Rice: Time to resolve the Shaba Farms issue

In surprise visit to Beirut, US sec. of state arrives in Lebanon to show support for new gov't that would give Hizbullah more power.

rice suleiman 224 88 (photo credit: AP)
rice suleiman 224 88
(photo credit: AP)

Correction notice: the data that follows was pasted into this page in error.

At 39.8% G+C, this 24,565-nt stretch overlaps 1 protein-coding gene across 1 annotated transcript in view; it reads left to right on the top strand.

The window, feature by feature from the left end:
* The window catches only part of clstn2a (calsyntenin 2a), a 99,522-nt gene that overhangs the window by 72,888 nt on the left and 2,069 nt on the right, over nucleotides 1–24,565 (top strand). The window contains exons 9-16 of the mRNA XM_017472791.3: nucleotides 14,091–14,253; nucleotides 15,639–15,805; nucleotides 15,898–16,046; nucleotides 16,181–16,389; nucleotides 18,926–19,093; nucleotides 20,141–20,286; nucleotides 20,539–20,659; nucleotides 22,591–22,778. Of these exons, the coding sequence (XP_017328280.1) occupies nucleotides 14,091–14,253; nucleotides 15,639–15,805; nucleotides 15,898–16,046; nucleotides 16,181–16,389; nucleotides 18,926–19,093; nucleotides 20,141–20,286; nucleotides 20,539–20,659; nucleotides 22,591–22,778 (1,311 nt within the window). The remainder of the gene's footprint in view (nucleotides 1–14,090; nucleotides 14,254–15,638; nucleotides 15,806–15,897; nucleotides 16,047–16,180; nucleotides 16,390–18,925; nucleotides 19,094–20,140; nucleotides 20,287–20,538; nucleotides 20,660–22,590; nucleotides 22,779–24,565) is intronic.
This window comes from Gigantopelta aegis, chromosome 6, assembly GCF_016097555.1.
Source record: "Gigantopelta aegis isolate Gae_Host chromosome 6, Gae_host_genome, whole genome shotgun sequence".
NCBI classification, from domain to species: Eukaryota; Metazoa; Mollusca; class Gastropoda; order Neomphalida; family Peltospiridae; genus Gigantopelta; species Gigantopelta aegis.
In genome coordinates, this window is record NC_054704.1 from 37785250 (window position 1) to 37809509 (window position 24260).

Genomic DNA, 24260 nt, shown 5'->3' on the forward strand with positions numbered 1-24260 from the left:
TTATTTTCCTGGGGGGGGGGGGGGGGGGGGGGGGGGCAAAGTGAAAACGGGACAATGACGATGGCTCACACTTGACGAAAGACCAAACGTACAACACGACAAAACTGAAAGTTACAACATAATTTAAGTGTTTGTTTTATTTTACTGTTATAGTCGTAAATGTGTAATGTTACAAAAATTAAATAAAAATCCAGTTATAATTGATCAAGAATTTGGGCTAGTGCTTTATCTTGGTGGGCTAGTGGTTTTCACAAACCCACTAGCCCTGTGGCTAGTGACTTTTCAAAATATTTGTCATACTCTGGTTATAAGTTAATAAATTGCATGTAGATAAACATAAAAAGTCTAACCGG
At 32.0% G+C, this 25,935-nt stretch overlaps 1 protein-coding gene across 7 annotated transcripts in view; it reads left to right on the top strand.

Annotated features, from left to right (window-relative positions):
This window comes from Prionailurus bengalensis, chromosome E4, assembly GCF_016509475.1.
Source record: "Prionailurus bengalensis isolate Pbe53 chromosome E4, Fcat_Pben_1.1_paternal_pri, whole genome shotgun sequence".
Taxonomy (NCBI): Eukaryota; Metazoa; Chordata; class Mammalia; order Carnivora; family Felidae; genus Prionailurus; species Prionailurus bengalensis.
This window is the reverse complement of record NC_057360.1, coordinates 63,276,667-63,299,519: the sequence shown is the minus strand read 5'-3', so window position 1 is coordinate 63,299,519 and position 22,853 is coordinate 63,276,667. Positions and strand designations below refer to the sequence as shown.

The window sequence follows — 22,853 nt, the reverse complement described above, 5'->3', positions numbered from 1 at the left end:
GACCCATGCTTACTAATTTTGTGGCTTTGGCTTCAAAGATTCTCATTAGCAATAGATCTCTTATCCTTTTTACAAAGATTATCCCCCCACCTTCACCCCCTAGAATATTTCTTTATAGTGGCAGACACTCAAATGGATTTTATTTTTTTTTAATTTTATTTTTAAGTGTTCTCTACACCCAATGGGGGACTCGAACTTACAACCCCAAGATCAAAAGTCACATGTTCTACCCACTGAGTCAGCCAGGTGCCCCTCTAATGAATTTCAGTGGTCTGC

After publicly slamming Israel for construction in east Jerusalem and the West Bank during her two days of talks here, US Secretary of State Condoleezza Rice made a surprise visit to Lebanon on Monday and said it was time to resolve the Mount Dov (Shaba Farms) issue. Rice brought up the Shaba Farms issue during a meeting with Lebanese Prime Minister Fuad Saniora. "I also told him that the United States believes the time has come to deal with the Shaba Farms issue," Rice told reporters. But she did not take questions from the reporters as to what pressure the US might apply to Israel to resolve the dispute. The Mount Dov area is where the borders of Lebanon, Syria and Israel meet. Israel captured the area during the Six Day War from the Syrians, but Lebanon claims the area and Hizbullah has continuously used the issue to justify its "resistance." Israeli government sources said there seems to have been a "turning point" regarding the US position on Shaba Farms, and that it may be tied to efforts by Rice to show "more US balance" in the region, an explanation also proffered to explain her harsh words on construction in east Jerusalem and the West Bank while here. Saad Hariri, son of former Lebanese prime minister Rafik Hariri, who was assassinated in 2005, said he hoped that with US help, Lebanon would "be able to close that chapter in the history of Lebanon. Shaba is a very important part of Lebanon that the Lebanese people want back." Rice flew to Lebanon after holding a trilateral meeting with Defense Minister Ehud Barak and PA Prime Minister Salaam Fayad to discuss the fulfillment of road map obligations. The meeting was held behind closed doors, and few details were provided. Barak issued a statement after the hour-long meeting saying the trilateral discussion centered on promoting economic projects in the Palestinian Authority. Barak said Israel "will continue its support of the promotion of economic projects in Judea and Samaria." Barak also said that the issue of law enforcement and public order activities by Palestinian security forces in Judea and Samaria was also discussed. According to the statement, he stressed that the IDF bore ultimate responsibility for security in the region. Barak also met separately with Rice, and discussed "regional diplomatic and security issues." Ahead of the meeting, Rice said Palestinian efforts to rein in terrorists would be on the agenda. She also praised measures taken so far by Fayad's Western-backed government, although she acknowledged more needed to be done. "I will say that some of the things that Prime Minister Fayad has done on the terrorism side are... pretty important," she said. "Going after terrorist finances is very important." Her praise for Fayad and the PA contrasted with the criticism she issued publicly toward Israel during the visit. Following her visit here, Rice put a US stamp of approval on an emerging new government in Lebanon, despite the increased power it gives to Hizbullah. Rice made an unannounced visit to Lebanon's capital to meet with Western-backed leaders of the planned government, whose exact makeup is still being negotiated by the country's factions. The US regards Hizbullah as a terrorist group and has no dealings with it. "Congratulations," Rice said as she shook hands with Michel Suleiman, the army chief elected last month to lead the government. "We are all just very supportive of your presidency and your government." On the flight from Israel, Rice told reporters she would discuss "how the United States can support the institutions of a free Lebanon." Hizbullah gained veto power over the Beirut government in a compromise brokered last month. The deal ended 18 months of political paralysis, and followed bloody street clashes. The US would have preferred that Hizbullah not gain greater power, but has called the deal a necessary step for stability. The political breakthrough that allowed Lebanon's parliament to elect Suleiman was reached with the help of Arab negotiators. It brought palpable relief to Lebanese who feared their country was in danger of another civil war and ushered in a shift in the balance of power in favor of Hizbullah. Rice is the first high-level US official to visit since the power sharing agreement was reached, and she was meeting Suleiman for the first time. A Hizbullah lawmaker voiced fears that Rice's trip might obstruct the formation of a national unity government. "Mrs. Rice's visits have always been a disaster and a catastrophe for Lebanon because the US government never works for the sake of the Lebanese people, but for the sake of their interests in the region as well as Israel's interests," Hizbullah legislator Nawar al-Saheli said Monday. "We fear that Rice's visit this time is aimed at obstructing the formation of the new government, especially if a national union cabinet was not in the interest of the US administration," he said. Following her meeting with Suleiman, Rice said, "It was really delightful to meet the president. I know it has been a struggle for Lebanon to get to the election of its president. But I come away knowing that Lebanon has succeeded in electing a very fine man. We look forward to working with him."